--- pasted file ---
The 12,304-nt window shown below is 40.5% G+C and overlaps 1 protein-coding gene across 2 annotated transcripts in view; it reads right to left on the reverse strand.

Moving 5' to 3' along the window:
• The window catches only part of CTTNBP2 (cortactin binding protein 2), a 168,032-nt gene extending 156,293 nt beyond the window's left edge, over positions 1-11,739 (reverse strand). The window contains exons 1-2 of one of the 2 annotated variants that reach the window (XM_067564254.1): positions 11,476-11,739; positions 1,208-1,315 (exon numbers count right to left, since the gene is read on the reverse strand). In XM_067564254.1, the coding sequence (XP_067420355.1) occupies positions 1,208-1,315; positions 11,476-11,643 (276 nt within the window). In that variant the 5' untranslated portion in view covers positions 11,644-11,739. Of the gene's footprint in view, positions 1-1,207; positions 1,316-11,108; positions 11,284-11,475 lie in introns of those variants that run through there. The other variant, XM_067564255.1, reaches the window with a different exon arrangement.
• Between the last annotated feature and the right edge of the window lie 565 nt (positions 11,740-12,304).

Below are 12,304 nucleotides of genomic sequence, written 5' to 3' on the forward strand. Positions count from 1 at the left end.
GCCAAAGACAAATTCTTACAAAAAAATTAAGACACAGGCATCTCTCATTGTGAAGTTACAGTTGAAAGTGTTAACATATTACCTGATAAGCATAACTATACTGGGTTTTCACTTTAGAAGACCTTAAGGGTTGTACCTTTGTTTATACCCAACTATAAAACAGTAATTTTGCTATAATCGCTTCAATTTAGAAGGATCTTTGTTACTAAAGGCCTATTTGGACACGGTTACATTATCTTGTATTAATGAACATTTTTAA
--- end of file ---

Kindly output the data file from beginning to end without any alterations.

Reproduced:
The 12,304-nt window shown below is 40.5% G+C and overlaps 1 protein-coding gene across 2 annotated transcripts in view; it reads right to left on the reverse strand.

Moving 5' to 3' along the window:
• The window catches only part of CTTNBP2 (cortactin binding protein 2), a 168,032-nt gene extending 156,293 nt beyond the window's left edge, over positions 1-11,739 (reverse strand). The window contains exons 1-2 of one of the 2 annotated variants that reach the window (XM_067564254.1): positions 11,476-11,739; positions 1,208-1,315 (exon numbers count right to left, since the gene is read on the reverse strand). In XM_067564254.1, the coding sequence (XP_067420355.1) occupies positions 1,208-1,315; positions 11,476-11,643 (276 nt within the window). In that variant the 5' untranslated portion in view covers positions 11,644-11,739. Of the gene's footprint in view, positions 1-1,207; positions 1,316-11,108; positions 11,284-11,475 lie in introns of those variants that run through there. The other variant, XM_067564255.1, reaches the window with a different exon arrangement.
• Between the last annotated feature and the right edge of the window lie 565 nt (positions 11,740-12,304).

Below are 12,304 nucleotides of genomic sequence, written 5' to 3' on the forward strand. Positions count from 1 at the left end.
GCCAAAGACAAATTCTTACAAAAAAATTAAGACACAGGCATCTCTCATTGTGAAGTTACAGTTGAAAGTGTTAACATATTACCTGATAAGCATAACTATACTGGGTTTTCACTTTAGAAGACCTTAAGGGTTGTACCTTTGTTTATACCCAACTATAAAACAGTAATTTTGCTATAATCGCTTCAATTTAGAAGGATCTTTGTTACTAAAGGCCTATTTGGACACGGTTACATTATCTTGTATTAATGAACATTTTTAA